Egyptians gathered for a sixth day of anti- government protests in the centre of Cairo and other cities Sunday, though in smaller numbers than previous days and under heavier military surveillance, dpa reported.
An effort was being made to tie the demonstrations to the funerals of people killed during disturbances over the weekend, scheduled for Sunday afternoon.
At least 150 people have died so far, medics reported, in the protests calling for the ouster of President Hosny Mubarak and his interior minister.
The president - who spent the morning visiting troops, according to state television - has reshuffled some top positions.
Importantly, he appointed his former intelligence chief, Omar Suleiman, as vice president - a post that has been vacant for nearly three decades - but many who headed to the streets said it was not enough.
"Mubarak is disconnected from the Egyptian people and he has to go," said Ahmed Fathi, a shopkeeper in Cairo. "Anyone is better than him."
Some areas of major cities were without protection by security forces, after a long night which saw looting and reports of other violent acts, including attacks on clinics and prisons.
The unrest has caused foreigners to flee in droves, with Western and Arab states saying they will arrange special flights to evacuate their citizens. A great crush was being reported at Cairo airport and the military had taken to the streets of tourist resort town Sharm el-Sheikh in the Sinai.
Residents in big cities formed neighbourhood watch groups overnight, in an effort to protect their families and property from looters.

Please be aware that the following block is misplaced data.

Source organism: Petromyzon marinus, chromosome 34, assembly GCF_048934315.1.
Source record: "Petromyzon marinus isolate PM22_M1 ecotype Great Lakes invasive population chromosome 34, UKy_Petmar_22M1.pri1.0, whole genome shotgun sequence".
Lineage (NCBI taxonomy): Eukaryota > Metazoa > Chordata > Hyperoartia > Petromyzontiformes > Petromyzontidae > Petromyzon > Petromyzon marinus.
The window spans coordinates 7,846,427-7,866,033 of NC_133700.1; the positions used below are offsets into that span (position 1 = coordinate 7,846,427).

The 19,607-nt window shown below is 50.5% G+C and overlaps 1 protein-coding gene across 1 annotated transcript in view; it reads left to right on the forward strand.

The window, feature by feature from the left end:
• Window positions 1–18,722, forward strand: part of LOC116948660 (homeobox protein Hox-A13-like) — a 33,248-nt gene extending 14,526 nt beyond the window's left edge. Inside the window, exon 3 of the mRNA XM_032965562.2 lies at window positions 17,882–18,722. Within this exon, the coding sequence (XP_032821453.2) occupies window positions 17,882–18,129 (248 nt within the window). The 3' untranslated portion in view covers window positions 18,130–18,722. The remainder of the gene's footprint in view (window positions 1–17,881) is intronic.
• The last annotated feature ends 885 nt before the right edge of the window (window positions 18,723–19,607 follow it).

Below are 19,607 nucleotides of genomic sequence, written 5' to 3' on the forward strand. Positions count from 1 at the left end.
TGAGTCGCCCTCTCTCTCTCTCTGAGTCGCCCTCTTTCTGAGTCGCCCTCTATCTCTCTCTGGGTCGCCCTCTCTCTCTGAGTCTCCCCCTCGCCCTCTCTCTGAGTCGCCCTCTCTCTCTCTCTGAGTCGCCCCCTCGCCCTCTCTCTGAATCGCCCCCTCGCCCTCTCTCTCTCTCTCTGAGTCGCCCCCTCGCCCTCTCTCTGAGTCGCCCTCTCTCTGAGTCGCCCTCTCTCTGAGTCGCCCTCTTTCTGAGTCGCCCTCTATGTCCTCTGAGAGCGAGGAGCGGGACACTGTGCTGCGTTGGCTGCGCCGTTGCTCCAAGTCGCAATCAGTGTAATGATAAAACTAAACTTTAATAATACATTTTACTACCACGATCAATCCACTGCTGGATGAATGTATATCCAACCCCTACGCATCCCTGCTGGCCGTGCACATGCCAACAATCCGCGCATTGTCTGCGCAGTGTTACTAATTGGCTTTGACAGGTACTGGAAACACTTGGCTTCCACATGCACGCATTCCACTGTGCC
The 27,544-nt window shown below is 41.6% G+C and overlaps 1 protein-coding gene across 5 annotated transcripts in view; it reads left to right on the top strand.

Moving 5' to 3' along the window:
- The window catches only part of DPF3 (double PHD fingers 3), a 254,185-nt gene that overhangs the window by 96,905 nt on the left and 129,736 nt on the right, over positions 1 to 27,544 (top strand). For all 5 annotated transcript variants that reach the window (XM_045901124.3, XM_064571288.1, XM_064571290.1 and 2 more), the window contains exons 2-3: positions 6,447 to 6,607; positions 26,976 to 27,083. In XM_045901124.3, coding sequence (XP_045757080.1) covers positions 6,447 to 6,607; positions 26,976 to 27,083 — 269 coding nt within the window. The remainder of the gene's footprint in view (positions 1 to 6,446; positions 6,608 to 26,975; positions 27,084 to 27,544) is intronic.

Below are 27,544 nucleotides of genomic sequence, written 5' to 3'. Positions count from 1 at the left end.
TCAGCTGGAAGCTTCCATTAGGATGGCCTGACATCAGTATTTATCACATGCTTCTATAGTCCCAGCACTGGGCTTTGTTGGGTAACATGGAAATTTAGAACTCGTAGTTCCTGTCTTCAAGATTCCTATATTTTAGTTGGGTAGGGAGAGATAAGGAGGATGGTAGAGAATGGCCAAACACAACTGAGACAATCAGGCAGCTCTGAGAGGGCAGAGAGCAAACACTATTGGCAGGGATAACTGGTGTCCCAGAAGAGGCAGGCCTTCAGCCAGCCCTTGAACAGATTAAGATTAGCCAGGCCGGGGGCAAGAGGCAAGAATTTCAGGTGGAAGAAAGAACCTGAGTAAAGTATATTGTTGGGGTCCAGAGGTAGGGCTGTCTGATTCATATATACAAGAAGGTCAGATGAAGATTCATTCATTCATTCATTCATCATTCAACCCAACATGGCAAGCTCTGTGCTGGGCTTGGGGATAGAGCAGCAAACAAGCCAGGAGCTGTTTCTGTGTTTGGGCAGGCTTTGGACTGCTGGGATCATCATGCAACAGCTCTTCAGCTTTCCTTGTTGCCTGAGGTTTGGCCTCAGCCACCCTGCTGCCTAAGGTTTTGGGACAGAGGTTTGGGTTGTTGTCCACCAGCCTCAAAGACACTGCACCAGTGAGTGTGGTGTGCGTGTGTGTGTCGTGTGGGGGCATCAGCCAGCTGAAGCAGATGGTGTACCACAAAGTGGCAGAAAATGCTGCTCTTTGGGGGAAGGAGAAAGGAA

Some of these groups even arrested vandals, with police again failing to make an appearance and the army declining to intervene directly, urging citizens to defend themselves.
The looting has caused divisions within Egypt, as concern for safety has roused some citizens to confront protesters, demanding an end to the chaos. Some expressed hope for the police to return, after the law enforcement bodies abandoned the streets on Friday, the first day of heavy clashes.
German Press Agency reporters on the streets were told by residents that some of those found looting and destroying shops were from the police. It was not known, however, whether these were acting on their own, or whether they were possibly following orders.
There was damage to artifacts at the Egyptian Museum, including to items from the King Tutankhamun exhibit, but it remained limited to one section of the building, officials said. Rogue police officers were blamed.
In the chaos, thousands of prisoners were said to have escaped detention facilities in different areas of the country, dozens were reported dead and at least one high ranking prison official was killed.
Internet connections across most of the country remained shut off and satellite television broadcaster al-Jazeera said its Arabic service was forced by the government to close its Cairo bureau.
Egyptians said the widely-watched channel - accused of backing the protests - was being blacked out in parts of the country. Also, journalists with Western television stations said they were being ordered not to film protests.
It remained to be seen if the shifts at the top combined with the impact of looting and street violence would affect the demonstrations or if angry crowds would continue to demand radical economic and political reforms in the vast and largely poor country of 80 million people.
Meanwhile, Western governments and human rights groups are urging Egypt not to use live fire and harsh tactics against demonstrators, amid concern in Washington and elsewhere for the stability of a key Middle East ally.